Lenovo Z560 Core i3 15-in Notebook Review
Build Quality and Design
The Lenovo Z560 makes a good first impression. Although $700 dollars is not a small sum of cash, most laptops that are in this category tend to feel a little cheap. The Z560 mostly avoids this because of one simple design trait – a piece of aluminum that covers the palm-rest and extends all the way up to the speakers (which are above the keyboard), fully covering almost every surface of the laptop’s interior not devoted to the user interface. This is not unheard of in a laptop in this price range (Acer does this with the TimeLine, I believe), but the aluminum in the Z560 feels and looks particularly nice. It is as smooth as glass, but it is semi-gloss, so it continues to look good even after heavy use. The aluminum also serves to make the palm-rest feel more solid than it really is, giving an impression of durability that you can’t often find in laptops of this price range.
The rest of the chassis doesn’t quite live up to the expectations set by the Z560’s beautiful use of metal, but still feels better than average. Holding the chassis by one end results in minimal flex even when the laptop is held on the side containing the DVD drive, a traditional chassis weak spot. I detected no groans of protest from the laptop’s plastics when I purposely held it in awkward ways. I also noticed that the lid feels firm and is resistant to being bent out of shape when the laptop is closed. This isn’t Thinkpad-level quality, but this isn’t a Thinkpad. I’m impressed that Lenovo is offering a chassis that feels this robust at an affordable price.
The keyboard would not be entirely out of place on a Thinkpad built three years ago. There is some flex, but you have to press hard to find it, and the keyboard provides good tactical feedback. The trackpad has a rough texture that feels strange at first but won me over after a few hours. The trackpad buttons are nothing special, but they do their job well enough.
My only major gripe about the user interface concerns the keyboard’s layout. The Z560 has a full size keyboard and numpad, but there is absolutely no division between where the normal keyboard ends and the numpad begins. The enter and backspace keys have been shortened to accommodate the numpad and the arrows keys have been awkwardly wedged in between the keyboard and numpad. As a result the right ctrl key is off-set from its normal position and the numpad 0 key has a reduced size. These sacrifices are not uncommon on 15.6” laptops that include numpads, but that doesn’t make them any less annoying. I often found myself accidently hitting keys on the numpad when I thought I was pressing the enter or backspace key.
While the Z560’s build quality is very impressive overall, I must point out that it is terribly un-hip. The black gloss lid is apparently the only option. Combine it with the dull grey-and-black interior and you end up with a decidedly dreary looking piece of hardware. Not everyone cares about this, but I’m not sure why Lenovo didn’t make more of an effort in this respect. The Sony EB Series, for example, manages to look much more exciting without compromising build quality. The Z560 is also far from the thinnest laptop in the world, as it measures about 1.4” throughout most of the chassis, tapering off only at the very front and rear.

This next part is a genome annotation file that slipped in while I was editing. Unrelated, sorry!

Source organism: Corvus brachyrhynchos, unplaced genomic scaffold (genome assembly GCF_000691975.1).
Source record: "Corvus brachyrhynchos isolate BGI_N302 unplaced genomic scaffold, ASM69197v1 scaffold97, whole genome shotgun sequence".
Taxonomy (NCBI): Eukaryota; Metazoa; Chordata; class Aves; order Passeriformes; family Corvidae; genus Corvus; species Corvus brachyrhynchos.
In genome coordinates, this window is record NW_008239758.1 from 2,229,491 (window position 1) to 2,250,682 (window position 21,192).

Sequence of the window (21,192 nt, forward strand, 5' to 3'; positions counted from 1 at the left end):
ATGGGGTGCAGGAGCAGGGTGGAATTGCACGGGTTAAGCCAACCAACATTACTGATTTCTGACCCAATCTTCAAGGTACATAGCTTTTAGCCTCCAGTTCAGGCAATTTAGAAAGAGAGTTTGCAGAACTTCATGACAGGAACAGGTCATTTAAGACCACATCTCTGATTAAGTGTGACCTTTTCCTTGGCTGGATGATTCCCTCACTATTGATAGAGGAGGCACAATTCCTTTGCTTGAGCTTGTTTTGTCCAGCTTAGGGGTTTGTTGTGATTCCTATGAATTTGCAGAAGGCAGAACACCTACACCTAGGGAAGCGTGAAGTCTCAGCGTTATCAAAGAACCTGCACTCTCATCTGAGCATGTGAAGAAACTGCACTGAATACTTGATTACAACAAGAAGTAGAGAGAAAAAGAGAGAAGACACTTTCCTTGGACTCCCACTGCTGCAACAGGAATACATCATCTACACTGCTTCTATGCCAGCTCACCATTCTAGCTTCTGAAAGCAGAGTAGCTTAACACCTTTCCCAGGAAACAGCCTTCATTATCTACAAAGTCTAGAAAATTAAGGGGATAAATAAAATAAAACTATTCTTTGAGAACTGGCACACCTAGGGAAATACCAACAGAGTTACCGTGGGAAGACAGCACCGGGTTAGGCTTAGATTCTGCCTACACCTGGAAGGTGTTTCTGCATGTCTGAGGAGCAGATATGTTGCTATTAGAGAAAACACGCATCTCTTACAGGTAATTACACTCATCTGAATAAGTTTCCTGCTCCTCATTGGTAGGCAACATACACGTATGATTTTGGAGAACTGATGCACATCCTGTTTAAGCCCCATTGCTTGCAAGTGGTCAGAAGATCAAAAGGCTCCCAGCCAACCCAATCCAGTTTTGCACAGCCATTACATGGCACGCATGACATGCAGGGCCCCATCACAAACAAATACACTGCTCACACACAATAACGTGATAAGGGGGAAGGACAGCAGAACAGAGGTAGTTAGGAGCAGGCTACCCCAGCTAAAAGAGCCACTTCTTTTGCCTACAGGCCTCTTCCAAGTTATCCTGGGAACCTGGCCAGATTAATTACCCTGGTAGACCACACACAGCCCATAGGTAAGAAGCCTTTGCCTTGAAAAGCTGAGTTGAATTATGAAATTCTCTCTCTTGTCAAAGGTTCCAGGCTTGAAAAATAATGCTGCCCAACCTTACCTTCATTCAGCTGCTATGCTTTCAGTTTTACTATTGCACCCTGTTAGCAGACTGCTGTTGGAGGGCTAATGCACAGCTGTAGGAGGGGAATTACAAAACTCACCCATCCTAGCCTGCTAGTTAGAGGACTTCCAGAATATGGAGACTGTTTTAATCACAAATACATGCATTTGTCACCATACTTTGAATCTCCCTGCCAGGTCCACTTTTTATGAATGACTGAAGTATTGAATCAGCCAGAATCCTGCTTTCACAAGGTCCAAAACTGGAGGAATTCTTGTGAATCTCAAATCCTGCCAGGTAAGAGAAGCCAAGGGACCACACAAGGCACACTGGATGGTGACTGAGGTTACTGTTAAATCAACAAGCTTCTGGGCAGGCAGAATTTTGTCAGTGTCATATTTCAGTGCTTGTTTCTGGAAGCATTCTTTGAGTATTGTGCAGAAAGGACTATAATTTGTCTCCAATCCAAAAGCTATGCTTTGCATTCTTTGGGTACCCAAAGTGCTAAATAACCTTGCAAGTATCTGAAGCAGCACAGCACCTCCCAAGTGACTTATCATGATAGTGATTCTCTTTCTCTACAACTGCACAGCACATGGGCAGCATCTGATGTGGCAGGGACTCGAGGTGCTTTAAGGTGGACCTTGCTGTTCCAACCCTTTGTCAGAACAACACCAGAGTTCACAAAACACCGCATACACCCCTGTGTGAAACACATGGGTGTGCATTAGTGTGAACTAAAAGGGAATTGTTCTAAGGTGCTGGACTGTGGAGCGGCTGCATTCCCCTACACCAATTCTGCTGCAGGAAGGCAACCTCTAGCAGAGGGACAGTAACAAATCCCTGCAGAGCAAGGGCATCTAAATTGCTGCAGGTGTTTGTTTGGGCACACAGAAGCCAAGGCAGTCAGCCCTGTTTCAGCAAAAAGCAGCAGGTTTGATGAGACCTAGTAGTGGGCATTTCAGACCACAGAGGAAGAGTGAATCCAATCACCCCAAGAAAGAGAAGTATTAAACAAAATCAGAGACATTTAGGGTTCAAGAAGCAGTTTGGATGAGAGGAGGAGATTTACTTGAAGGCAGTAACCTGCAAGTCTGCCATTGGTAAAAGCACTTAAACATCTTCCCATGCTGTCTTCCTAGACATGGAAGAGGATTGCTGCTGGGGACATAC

Display and Sound Quality
The Lenovo Z560 has a 15.6" widescreen display that, as you might expect, is limited to a resolution of 1366 x 768. That’s it – a higher resolution is not available as an option.
The display is nothing special. It has a glossy coating that looks a bit cheap – in fact, I’d say the display is the only part of the laptop that actually looks less expensive than it should. Because the resolution is fairly low you don’t end up with much usable screen real estate. I previously reviewed the 13" MacBook and, despite being much larger, the Lenovo Z560 didn’t offer much advantage in terms of productivity because the display resolution isn’t much higher.
Image quality is average. Black levels are poor, and white saturation is also unimpressive. The contrast is nothing special. Viewing angles are poor, with even the slightest change in vertical viewing angle resulting in a washed-out look. I was able to see a slight screen-door effect when viewing websites with a solid white background.
The Z560’s display is bright, but reflections can still be annoying if you use the laptop near a window during a sunny day. Using the laptop outside is more or less hopeless – you can sort of see what you’re doing, but you have to squint so hard that you’ll be blind before you finish checking your email.
If this all sounds negative, well, it is. However, the Z560’s display is par for the course on a laptop of this size and price. It would be nice if a better LCD was available as an option, but Dell is the only company I know of that consistently offers upgraded displays as an option on laptops in this price range.
The Z560’s sound quality, on the other hand, is certainly better than average. There is (predictably) very little bass to be found, but the mid-range sounds crisp and clear. There is no indication of a muddy sound, nor is there any indication that the speakers are straining to reproduce bass sound they’re incapable of. The volume is loud enough to fill a small room, and might even be enough to carry a college room party. No one will mistake you for a DJ, but you can make do with what the Z560 offers.
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